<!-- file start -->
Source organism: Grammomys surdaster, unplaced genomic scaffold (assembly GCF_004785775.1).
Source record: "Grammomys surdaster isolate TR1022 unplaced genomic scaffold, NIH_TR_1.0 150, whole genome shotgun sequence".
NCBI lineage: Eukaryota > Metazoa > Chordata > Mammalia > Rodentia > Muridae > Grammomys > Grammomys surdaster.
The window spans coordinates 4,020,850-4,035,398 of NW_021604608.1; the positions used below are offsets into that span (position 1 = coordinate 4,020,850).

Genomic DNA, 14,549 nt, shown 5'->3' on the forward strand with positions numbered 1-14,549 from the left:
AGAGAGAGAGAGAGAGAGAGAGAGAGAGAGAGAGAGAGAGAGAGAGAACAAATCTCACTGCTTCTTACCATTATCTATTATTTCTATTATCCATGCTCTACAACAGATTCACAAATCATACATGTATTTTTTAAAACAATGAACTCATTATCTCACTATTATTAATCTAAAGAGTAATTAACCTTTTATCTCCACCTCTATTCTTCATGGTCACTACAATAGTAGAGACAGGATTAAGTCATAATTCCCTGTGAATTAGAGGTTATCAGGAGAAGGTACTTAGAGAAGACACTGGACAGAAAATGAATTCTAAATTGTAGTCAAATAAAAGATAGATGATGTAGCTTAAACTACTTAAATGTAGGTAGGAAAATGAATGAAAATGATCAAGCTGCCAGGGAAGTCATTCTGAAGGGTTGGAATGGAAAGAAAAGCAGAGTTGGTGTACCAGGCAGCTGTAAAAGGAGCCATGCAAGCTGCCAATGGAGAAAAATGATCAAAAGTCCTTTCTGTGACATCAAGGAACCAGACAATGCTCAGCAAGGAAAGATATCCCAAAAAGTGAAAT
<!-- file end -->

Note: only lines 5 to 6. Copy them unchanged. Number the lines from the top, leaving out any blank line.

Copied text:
Genomic DNA, 14,549 nt, shown 5'->3' on the forward strand with positions numbered 1-14,549 from the left:
AGAGAGAGAGAGAGAGAGAGAGAGAGAGAGAGAGAGAGAGAGAGAGAACAAATCTCACTGCTTCTTACCATTATCTATTATTTCTATTATCCATGCTCTACAACAGATTCACAAATCATACATGTATTTTTTAAAACAATGAACTCATTATCTCACTATTATTAATCTAAAGAGTAATTAACCTTTTATCTCCACCTCTATTCTTCATGGTCACTACAATAGTAGAGACAGGATTAAGTCATAATTCCCTGTGAATTAGAGGTTATCAGGAGAAGGTACTTAGAGAAGACACTGGACAGAAAATGAATTCTAAATTGTAGTCAAATAAAAGATAGATGATGTAGCTTAAACTACTTAAATGTAGGTAGGAAAATGAATGAAAATGATCAAGCTGCCAGGGAAGTCATTCTGAAGGGTTGGAATGGAAAGAAAAGCAGAGTTGGTGTACCAGGCAGCTGTAAAAGGAGCCATGCAAGCTGCCAATGGAGAAAAATGATCAAAAGTCCTTTCTGTGACATCAAGGAACCAGACAATGCTCAGCAAGGAAAGATATCCCAAAAAGTGAAAT